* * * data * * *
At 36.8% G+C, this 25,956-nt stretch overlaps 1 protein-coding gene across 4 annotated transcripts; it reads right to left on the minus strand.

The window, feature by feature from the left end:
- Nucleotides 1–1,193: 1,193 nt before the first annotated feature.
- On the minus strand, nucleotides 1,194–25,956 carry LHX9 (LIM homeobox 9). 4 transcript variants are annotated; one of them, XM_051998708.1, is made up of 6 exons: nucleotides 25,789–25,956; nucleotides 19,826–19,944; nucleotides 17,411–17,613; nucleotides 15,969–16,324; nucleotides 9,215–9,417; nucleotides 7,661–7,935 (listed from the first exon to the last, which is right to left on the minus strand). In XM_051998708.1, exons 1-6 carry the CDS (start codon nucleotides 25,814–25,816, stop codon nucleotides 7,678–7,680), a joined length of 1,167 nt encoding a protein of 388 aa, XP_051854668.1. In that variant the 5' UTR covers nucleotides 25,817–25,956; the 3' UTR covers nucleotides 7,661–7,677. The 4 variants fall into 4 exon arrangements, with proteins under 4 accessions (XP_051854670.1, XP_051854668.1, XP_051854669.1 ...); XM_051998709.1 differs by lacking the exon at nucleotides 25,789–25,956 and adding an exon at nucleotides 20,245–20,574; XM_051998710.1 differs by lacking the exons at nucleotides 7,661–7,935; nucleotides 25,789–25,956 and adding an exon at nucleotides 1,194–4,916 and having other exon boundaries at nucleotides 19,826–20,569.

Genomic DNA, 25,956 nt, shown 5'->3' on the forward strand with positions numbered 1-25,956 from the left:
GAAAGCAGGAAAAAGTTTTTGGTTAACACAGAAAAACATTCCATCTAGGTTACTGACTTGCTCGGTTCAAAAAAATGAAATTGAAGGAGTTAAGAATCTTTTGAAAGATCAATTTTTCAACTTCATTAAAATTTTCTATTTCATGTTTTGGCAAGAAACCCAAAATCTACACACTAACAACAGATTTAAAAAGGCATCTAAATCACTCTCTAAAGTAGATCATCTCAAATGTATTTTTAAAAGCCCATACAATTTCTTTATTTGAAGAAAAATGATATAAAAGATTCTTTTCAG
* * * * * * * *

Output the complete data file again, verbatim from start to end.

At 36.8% G+C, this 25,956-nt stretch overlaps 1 protein-coding gene across 4 annotated transcripts; it reads right to left on the minus strand.

The window, feature by feature from the left end:
- Nucleotides 1–1,193: 1,193 nt before the first annotated feature.
- On the minus strand, nucleotides 1,194–25,956 carry LHX9 (LIM homeobox 9). 4 transcript variants are annotated; one of them, XM_051998708.1, is made up of 6 exons: nucleotides 25,789–25,956; nucleotides 19,826–19,944; nucleotides 17,411–17,613; nucleotides 15,969–16,324; nucleotides 9,215–9,417; nucleotides 7,661–7,935 (listed from the first exon to the last, which is right to left on the minus strand). In XM_051998708.1, exons 1-6 carry the CDS (start codon nucleotides 25,814–25,816, stop codon nucleotides 7,678–7,680), a joined length of 1,167 nt encoding a protein of 388 aa, XP_051854668.1. In that variant the 5' UTR covers nucleotides 25,817–25,956; the 3' UTR covers nucleotides 7,661–7,677. The 4 variants fall into 4 exon arrangements, with proteins under 4 accessions (XP_051854670.1, XP_051854668.1, XP_051854669.1 ...); XM_051998709.1 differs by lacking the exon at nucleotides 25,789–25,956 and adding an exon at nucleotides 20,245–20,574; XM_051998710.1 differs by lacking the exons at nucleotides 7,661–7,935; nucleotides 25,789–25,956 and adding an exon at nucleotides 1,194–4,916 and having other exon boundaries at nucleotides 19,826–20,569.

Genomic DNA, 25,956 nt, shown 5'->3' on the forward strand with positions numbered 1-25,956 from the left:
GAAAGCAGGAAAAAGTTTTTGGTTAACACAGAAAAACATTCCATCTAGGTTACTGACTTGCTCGGTTCAAAAAAATGAAATTGAAGGAGTTAAGAATCTTTTGAAAGATCAATTTTTCAACTTCATTAAAATTTTCTATTTCATGTTTTGGCAAGAAACCCAAAATCTACACACTAACAACAGATTTAAAAAGGCATCTAAATCACTCTCTAAAGTAGATCATCTCAAATGTATTTTTAAAAGCCCATACAATTTCTTTATTTGAAGAAAAATGATATAAAAGATTCTTTTCAG